A Calendar of Days holiday giveaway

Once again, the holidays are upon us. This can be the best time of the year—it’s a time to take off work, visit the people you care about, and eat lots of delicious (unhealthy) food. Often by the time December rolls around, we are all exhausted from months of work, months of deadlines and schedules, months of to-do lists. And, aside from the holiday shopping lists, this is the one time of year where everyone, collectively, takes a few days for themselves.

A Calendar of Days

A Calendar of Days features fifteen beautiful wood engravings.

Here at the Quill we would like to help you to celebrate this holiday season. We will be offering three copies of A Calendar of Days for free! A Calendar of Days is a recurring project PQL undertakes with the Wood Engravers Network. You’ll see some familiar wood engravers in there, such at Gerard Brender à Brandis, Wesley Bates, Rosemary Kilbourn, and Jim Westergard. But there are also some new artists to, who you can discover in this neat little calendar. An excellent gift for a loved one, A Calendar of Days is our holiday gift to you.

All you need to do to be entered to win is share with us one of your favourite holiday memories. It can be anything, from baking cookies, to the smell of a real Christmas tree, to Boxing Day shopping with your friends—anything! Just leave a comment on the blog below or tweet us at @porcupinesquill, remembering to use the hashtag #Holidays.

Three entrants will win a copy of A Calendar of Days!

Contest closes Friday, December 14, so start those comments coming!

This entry was posted in Letters from the Porcupette (the Intern's Blog) and tagged , . Bookmark the permalink.

2 Responses to A Calendar of Days holiday giveaway

  1. (One of my favourite holiday memories, captured in a poem)


    The first glimmer of it had been the sign
    on the gatepost, Maes-y-Pant, past
    the unnumbered mailbox. The car door
    slammed shut behind me. Andrzej turned
    off the engine, got out on the other side.

    “Welsh,” he said, as if he’d been taught it
    by the priests in Krakow. “The last owners
    named it. The realtor told us it means
    something like Meadow-on-the-Hill.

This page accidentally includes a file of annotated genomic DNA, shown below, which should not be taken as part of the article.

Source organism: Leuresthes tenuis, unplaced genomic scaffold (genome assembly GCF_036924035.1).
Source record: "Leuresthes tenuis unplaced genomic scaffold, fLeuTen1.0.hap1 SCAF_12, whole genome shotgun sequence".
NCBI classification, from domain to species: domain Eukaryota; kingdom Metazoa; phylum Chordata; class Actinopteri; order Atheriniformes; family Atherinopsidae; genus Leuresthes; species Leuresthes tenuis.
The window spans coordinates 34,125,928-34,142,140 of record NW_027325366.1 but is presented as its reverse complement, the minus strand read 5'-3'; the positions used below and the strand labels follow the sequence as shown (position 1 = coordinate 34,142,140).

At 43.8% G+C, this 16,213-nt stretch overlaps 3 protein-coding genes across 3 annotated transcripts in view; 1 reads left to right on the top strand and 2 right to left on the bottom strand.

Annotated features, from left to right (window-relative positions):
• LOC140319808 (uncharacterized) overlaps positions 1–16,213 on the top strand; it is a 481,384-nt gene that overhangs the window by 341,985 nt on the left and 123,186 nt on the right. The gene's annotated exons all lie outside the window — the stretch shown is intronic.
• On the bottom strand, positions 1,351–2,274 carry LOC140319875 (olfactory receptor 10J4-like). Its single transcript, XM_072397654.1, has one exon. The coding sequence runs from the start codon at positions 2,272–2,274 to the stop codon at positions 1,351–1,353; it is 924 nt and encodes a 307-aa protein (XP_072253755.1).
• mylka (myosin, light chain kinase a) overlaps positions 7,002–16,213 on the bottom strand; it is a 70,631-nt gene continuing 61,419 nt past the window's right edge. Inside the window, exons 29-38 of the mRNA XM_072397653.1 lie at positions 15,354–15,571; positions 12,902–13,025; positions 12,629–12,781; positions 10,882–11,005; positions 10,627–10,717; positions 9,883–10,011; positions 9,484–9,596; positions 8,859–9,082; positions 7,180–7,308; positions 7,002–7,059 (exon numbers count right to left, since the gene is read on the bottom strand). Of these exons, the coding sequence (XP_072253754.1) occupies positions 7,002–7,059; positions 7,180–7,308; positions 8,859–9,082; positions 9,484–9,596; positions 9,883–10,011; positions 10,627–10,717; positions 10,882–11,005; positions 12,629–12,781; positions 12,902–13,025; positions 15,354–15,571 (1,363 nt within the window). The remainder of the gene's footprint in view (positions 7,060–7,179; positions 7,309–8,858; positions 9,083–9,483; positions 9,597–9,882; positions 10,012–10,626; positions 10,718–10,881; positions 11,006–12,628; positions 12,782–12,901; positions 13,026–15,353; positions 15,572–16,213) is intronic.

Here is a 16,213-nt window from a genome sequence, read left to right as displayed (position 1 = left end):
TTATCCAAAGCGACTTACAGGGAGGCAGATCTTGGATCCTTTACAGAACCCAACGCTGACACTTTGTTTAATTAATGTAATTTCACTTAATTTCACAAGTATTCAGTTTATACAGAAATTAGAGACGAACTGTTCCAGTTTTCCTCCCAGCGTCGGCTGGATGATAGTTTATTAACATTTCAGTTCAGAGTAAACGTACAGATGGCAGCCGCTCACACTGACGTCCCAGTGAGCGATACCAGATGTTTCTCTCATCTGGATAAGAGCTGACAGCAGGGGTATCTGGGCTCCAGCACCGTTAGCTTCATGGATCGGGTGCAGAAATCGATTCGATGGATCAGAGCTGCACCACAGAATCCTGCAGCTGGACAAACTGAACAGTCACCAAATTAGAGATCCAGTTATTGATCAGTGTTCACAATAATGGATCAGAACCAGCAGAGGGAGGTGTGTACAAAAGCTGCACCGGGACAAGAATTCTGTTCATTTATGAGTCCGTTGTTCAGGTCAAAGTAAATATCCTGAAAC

We liked it, so we just kept it that way.”

    Inside, we settled into sofas around
    the hardwood table, listened to Piaf, Bocelli,
    and Newton John. Sheba came around
    to sniff at the coffee, test our laps
    and faces. Andrzej pulled her to the armchair.

    “Sheba speaks three languages,” he was
    saying, stroking her collar. “She sits
    in Polish, fetches in English, and now
    that Joanna’s in that class three weeks
    she’s learning German as well!”

    A glimmer in the doorway. And an aroma
    of raisined life that set Sheba to barking.
    Joanna came in, balancing a tray
    piled precariously high, a ziggurat
    of pastry, flecked with flour and cream.

    The coffee went around, as we demolished
    that sumptuous tower, talking all at once,
    a babble of voices, teaching each other
    the words – Guten Morgen, dzień dobry,
    maidin mhaith, magandang umaga –

    The words to meet each other with, come day.
    Inside, that winter night, we opened up
    that vast thesaurus of one human tongue –
    Outside, there was, through mist,
    the glimmer of stars.

  2. Noel says:

    One of my favourite holiday memories was opening a new door on my advent calendar each morning.

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The Porcupine's Quill would like to acknowledge the support of the Ontario Arts Council and the Canada Council for the Arts for our publishing program. The financial support of the Government of Canada through the Canada Book Fund (CBF) is also gratefully acknowledged.